Early surgical intervention for patients with pituitary apoplexy (PA) is thought to improve visual outcomes and decrease mortality. However, some patients may have good clinical outcomes without surgery. The authors sought to compare the radiological and clinical outcomes of patients with PA who were managed conservatively versus those who underwent early surgery.
Patients with symptomatic PA were identified. Radiological, endocrinological, and ophthalmological data were reviewed. Patients with progressive visual deterioration or ophthalmoplegia were candidates for early surgery (within 7 days). Patients without visual symptoms or whose symptoms improved on high-dose steroids were treated conservatively. Log-rank and univariate analysis compared clinical and radiological outcomes between those receiving early surgery and those who underwent intended conservative management.
Sixty-four patients with PA were identified: 47 (73.4%) underwent intended conservative management, while 17 (26.6%) had early surgery. Patients receiving early surgery had increased rates of impaired visual acuity (VA; 64.7% vs 27.7%, p = 0.009); visual field (VF) deficits (64.7% vs 19.2%, p = 0.002); and cranial neuropathies (58.8% vs 29.8%, p < 0.05) at presentation. Tumor volumes were greater in the early surgical cohort (15.1 ± 14.8 cm3 vs 4.5 ± 10.3 cm3, p < 0.001). The median clinical and radiological follow-up visits were longer in the early surgical cohort (70.0 and 64.4 months vs 26.0 and 24.7 months, respectively; p < 0.001). Among those with VA/VF deficits, visual outcomes were similar between both groups (p > 0.9). The median time to VA improvement (2.0 vs 3.0 months, p = 0.9; HR 0.9, 95% CI 0.3–3.5) and the median time to VF improvement (2.0 vs 1.5 months; HR 0.8, 95% CI 0.3–2.6, p = 0.8) were similar across both cohorts. Cranial neuropathy improvement was more common in conservatively managed patients (HR 4.8, 95% CI 1.5–15.4, p < 0.01). Conservative management failed in 7 patients (14.9%) and required surgery. PA volumes spontaneously regressed in 95.0% of patients (38/40) with successful conservative management, with a 6-month regression rate of 66.2%. Twenty-seven patients (19 in the conservative and 8 in the early surgical cohorts) responded to a prospectively administered Visual Function Questionnaire-25 (VFQ-25). VFQ-25 scores were similar across both cohorts (conservative 95.5 ± 3.8, surgery 93.2 ± 5.1, p = 0.3). Younger age, female sex, and patients with VF deficits or chiasmal compression were more likely to experience unsuccessful conservative management. Surgical outcomes were similar for patients receiving early versus delayed surgery.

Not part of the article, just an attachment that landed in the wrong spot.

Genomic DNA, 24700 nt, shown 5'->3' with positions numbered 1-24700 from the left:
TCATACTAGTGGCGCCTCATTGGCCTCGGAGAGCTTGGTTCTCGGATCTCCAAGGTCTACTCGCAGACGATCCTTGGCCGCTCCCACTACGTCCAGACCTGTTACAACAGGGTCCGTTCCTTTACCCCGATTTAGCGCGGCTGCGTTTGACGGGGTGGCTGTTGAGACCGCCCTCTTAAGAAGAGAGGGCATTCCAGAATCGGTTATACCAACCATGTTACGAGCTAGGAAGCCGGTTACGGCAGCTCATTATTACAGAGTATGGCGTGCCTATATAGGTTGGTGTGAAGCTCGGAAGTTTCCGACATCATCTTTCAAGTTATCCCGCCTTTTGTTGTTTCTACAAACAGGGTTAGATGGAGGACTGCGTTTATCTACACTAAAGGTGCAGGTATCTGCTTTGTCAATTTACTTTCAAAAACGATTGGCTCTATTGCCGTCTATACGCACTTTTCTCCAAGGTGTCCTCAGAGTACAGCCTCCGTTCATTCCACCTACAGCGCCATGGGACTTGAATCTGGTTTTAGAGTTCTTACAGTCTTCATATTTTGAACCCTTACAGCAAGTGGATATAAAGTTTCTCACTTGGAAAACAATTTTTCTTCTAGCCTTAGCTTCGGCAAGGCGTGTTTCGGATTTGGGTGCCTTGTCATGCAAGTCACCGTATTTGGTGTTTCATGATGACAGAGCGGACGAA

These data suggest that a majority of patients with PA can be successfully managed without surgical intervention assuming close neurosurgical, radiological, and ophthalmological follow-up is available.
CN = cranial nerve; DI = diabetes insipidus; GCS = Glasgow Coma Scale; PA = pituitary apoplexy; VA = visual acuity; VF = visual field; VFQ-25 = Visual Function Questionnaire-25.
BujawansaS, ThondamSK, SteeleC, et al.Presentation, management and outcomes in acute pituitary apoplexy: a large single-centre experience from the United Kingdom. Clin Endocrinol (Oxf). 2014;80(3):419–424.
BujawansaS, ThondamSK, SteeleC, Presentation, management and outcomes in acute pituitary apoplexy: a large single-centre experience from the United Kingdom. Clin Endocrinol (Oxf). 2014;80(3):419–424.)| false